The Cinema Guild
Rating: 4 / 5
As a country filled with immigrants from all over the world, whether first generation or several generations, the U.S. has its own story regarding the history of immigration. In Bas Devos’ “Ghost Tropic” - the story revolves around the country of Belgium.
Khadija (played by Saadia Bentaïeb) is an immigrant woman that takes the subway after a long day at work. She falls asleep on the metro and wakes up at the end of the line late at night, far from her home.
She can’t reach anyone by phone to pick her up (daughter or son), so she embarks on a journey back home on foot. Along the way she encounters a security guard - who lets her into the mall to get cash to take a taxi home (insufficient funds), a midnight bus that is out of service, and several people along the way.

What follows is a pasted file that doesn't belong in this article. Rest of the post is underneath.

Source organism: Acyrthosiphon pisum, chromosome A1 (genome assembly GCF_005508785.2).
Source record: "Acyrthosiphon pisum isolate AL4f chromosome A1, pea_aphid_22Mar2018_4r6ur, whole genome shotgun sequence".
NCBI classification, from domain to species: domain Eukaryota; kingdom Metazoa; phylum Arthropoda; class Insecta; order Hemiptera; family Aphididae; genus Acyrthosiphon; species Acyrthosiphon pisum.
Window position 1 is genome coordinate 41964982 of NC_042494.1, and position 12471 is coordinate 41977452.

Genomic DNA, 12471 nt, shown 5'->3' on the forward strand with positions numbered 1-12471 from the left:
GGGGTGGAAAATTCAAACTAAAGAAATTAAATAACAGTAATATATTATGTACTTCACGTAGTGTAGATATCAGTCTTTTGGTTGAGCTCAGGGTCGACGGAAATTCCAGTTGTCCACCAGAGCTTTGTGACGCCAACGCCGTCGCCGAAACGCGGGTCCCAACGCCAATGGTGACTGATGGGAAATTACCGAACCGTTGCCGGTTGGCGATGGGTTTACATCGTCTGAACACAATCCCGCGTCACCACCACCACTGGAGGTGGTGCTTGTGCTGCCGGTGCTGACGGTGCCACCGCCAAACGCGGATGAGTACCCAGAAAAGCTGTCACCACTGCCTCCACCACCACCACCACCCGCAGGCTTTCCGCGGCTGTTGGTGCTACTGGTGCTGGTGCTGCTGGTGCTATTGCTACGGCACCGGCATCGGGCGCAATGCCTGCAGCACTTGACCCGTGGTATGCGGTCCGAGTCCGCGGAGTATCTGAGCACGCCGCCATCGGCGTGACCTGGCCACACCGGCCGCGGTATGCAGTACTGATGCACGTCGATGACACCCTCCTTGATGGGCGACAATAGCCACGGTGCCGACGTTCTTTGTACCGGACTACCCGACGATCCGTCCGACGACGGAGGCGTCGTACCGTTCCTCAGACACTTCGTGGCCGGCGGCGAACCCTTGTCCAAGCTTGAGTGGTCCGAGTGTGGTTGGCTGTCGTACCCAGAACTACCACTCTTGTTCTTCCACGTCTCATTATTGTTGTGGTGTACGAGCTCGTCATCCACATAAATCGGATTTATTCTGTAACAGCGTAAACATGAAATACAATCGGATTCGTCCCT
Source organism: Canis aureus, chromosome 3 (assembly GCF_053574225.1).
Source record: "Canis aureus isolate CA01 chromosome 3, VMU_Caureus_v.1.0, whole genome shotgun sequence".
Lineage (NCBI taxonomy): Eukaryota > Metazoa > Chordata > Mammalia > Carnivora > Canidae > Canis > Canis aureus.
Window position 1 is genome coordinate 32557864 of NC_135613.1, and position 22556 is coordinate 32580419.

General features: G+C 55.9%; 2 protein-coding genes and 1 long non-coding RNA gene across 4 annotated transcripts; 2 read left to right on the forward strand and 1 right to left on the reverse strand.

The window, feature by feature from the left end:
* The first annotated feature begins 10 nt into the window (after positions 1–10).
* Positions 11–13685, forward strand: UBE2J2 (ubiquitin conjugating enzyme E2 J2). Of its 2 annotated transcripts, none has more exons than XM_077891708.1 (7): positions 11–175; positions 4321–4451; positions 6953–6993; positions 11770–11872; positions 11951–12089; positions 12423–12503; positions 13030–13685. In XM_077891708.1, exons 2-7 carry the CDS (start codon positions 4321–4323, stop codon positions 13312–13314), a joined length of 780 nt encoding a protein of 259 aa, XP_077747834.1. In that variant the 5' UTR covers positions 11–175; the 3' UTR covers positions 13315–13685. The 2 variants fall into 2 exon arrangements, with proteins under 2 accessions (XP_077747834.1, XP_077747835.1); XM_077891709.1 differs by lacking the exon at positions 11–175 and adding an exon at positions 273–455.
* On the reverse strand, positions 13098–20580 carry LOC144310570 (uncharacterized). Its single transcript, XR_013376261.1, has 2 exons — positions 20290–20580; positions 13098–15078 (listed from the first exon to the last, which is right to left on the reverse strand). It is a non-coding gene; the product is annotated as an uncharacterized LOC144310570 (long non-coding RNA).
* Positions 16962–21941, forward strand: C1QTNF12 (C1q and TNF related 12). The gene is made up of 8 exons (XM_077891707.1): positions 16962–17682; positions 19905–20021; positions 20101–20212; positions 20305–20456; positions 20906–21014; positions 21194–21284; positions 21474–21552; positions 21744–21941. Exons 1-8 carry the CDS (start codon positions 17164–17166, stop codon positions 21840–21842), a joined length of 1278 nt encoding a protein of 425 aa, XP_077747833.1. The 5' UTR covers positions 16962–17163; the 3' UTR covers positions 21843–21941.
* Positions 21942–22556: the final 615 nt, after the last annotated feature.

The film immerses the viewer in Khadija’s world quickly. From the slow time lapse opening scene in her home to the long shots on the subway, the story is told many times without dialogue or quick edits. The minutes feel long as the audience walks along the streets with Khadija. When she helps a homeless man and his dog, we feel the cold all around them. We feel her concern for tying the dog up overnight as well.
The interaction between the police, a gas station attendant, and a night nurse all echo what many of us are going through right now with the worldwide pandemic/lockdown. Missing human contact on a regular basis, we reach out to those we normally may have dismissed.
Saadia Bentaïeb as Khadija does a magnificent job of portraying this unassuming lead character that shows the world through her unique eyes. The day to day grind that is apparent on her face, the disappointment and concern over her daughter, her husband’s passing, all those years are evident every time she is on screen.
“Ghost Tropic” is an interesting look at immigrants in Belgium but the story is really universal.
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